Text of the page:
To what degree does the strength of natural selection explain variation in TE abundance across species? Population genetic theory predicts that the strength of selection relative to genetic drift will be greater in larger populations . Thus, as indicated by Ohta, mildly deleterious substitutions will fix at a greater rate in smaller populations. This prediction has been confirmed in a variety of systems where purifying selection was estimated using the rate ratio of non-synonymous to synonymous substitution (ω). Consistent with natural selection acting more strongly against deleterious non-synonymous substitutions, larger populations tend to have smaller ω values. For example, in mammals there is a strong negative correlation between population size and ω . A large study comparing branch-specific ω between closely related mainland and island species found that ω estimates were higher for island species, likely due to their smaller population size . This was observed in both vertebrates and invertebrates. If variation in TE abundance across species is also influenced by the strength of selection relative to drift, TE abundance and genome-wide ω values for protein-coding genes should be positively correlated. This is because differences in population size will modulate the efficacy of selection against both types of mutation.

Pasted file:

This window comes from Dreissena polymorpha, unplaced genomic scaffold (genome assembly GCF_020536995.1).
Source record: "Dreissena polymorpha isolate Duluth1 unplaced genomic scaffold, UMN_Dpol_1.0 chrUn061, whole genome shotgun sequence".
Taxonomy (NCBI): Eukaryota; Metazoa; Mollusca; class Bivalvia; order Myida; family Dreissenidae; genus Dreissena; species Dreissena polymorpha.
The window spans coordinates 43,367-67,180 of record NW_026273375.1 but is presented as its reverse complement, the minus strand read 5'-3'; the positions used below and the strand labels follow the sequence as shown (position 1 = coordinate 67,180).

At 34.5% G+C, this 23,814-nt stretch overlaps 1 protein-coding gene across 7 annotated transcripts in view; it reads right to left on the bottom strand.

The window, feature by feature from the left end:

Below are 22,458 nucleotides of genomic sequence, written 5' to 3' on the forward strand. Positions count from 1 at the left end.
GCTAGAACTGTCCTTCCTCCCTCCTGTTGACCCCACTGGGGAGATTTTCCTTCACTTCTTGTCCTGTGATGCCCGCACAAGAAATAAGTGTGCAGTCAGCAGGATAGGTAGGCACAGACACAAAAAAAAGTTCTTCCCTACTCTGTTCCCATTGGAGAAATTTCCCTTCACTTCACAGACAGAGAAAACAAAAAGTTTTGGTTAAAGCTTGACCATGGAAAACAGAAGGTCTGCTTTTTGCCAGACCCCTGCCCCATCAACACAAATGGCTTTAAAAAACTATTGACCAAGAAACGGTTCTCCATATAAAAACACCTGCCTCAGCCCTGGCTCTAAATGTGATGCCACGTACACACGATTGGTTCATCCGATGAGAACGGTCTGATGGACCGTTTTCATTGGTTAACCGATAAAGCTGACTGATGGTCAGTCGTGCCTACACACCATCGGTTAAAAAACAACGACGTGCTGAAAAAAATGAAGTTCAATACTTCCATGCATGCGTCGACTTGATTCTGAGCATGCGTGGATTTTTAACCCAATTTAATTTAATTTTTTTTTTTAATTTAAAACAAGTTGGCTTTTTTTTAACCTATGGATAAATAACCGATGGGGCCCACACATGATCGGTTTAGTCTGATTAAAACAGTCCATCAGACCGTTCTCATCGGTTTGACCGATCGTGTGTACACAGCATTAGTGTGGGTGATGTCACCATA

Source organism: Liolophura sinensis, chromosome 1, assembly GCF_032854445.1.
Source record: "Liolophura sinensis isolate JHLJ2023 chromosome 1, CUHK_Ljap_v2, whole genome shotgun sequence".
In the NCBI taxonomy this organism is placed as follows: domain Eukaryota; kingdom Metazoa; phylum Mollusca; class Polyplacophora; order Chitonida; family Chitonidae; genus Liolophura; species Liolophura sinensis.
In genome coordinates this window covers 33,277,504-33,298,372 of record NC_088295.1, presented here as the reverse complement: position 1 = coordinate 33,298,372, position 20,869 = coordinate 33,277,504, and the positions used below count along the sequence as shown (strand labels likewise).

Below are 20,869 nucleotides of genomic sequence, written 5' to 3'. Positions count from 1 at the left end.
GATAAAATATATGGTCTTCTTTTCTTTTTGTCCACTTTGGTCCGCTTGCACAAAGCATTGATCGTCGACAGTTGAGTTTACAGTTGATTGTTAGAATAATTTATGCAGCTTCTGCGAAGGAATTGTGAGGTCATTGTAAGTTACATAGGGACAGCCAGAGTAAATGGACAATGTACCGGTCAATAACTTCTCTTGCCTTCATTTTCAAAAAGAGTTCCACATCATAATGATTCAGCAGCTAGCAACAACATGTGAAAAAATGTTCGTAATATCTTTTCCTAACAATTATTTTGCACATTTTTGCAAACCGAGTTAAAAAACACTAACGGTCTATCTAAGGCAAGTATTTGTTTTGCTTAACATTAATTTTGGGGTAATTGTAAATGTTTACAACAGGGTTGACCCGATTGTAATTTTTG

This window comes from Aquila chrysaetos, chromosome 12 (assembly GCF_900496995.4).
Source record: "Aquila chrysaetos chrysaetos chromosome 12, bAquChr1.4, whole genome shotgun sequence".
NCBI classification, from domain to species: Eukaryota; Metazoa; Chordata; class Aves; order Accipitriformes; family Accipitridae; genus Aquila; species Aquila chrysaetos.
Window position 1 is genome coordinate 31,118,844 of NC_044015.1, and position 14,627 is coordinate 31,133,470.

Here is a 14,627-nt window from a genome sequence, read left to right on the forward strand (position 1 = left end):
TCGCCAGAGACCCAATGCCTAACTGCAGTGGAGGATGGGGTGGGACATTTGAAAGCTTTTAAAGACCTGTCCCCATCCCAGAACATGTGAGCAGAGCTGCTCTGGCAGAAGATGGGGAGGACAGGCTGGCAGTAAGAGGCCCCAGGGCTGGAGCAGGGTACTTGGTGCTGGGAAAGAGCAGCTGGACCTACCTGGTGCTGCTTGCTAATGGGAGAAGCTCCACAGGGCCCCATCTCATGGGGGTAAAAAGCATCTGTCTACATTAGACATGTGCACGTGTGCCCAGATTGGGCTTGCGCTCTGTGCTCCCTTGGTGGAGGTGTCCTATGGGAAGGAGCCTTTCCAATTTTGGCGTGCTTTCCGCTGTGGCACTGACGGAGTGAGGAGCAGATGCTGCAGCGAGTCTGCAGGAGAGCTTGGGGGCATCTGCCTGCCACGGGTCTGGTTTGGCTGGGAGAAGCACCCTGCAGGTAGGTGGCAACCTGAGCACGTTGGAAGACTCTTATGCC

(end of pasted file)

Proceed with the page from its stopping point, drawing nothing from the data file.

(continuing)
This hypothesis, however, relies on several assumptions. First, it assumes that variation in ω is more strongly explained by the influence of mildly deleterious substitutions rather than adaptive substitutions. If beneficial mutations are common and much more likely to fix in larger populations, the negative relationship between ω and population size will be ameliorated. Studies in Drosophila, however, have indicated that population size has little effect on the rate of adaptive fixation [15, 16]. Second, it assumes that the rates of both forms of mutation are independent of population size. Among related species, this is likely for mutations at the nucleotide level, but may be violated for TE insertions if exposure to TE invasion is greater in larger populations. Finally, it assumes that the distribution of fitness effects is similar between TE insertions and non-synonymous mutations and doesn't consider the non-linear scaling of the probability of fixation of mildly deleterious alleles with effective population size . When the product of the effective population size and deleterious selection coefficient (N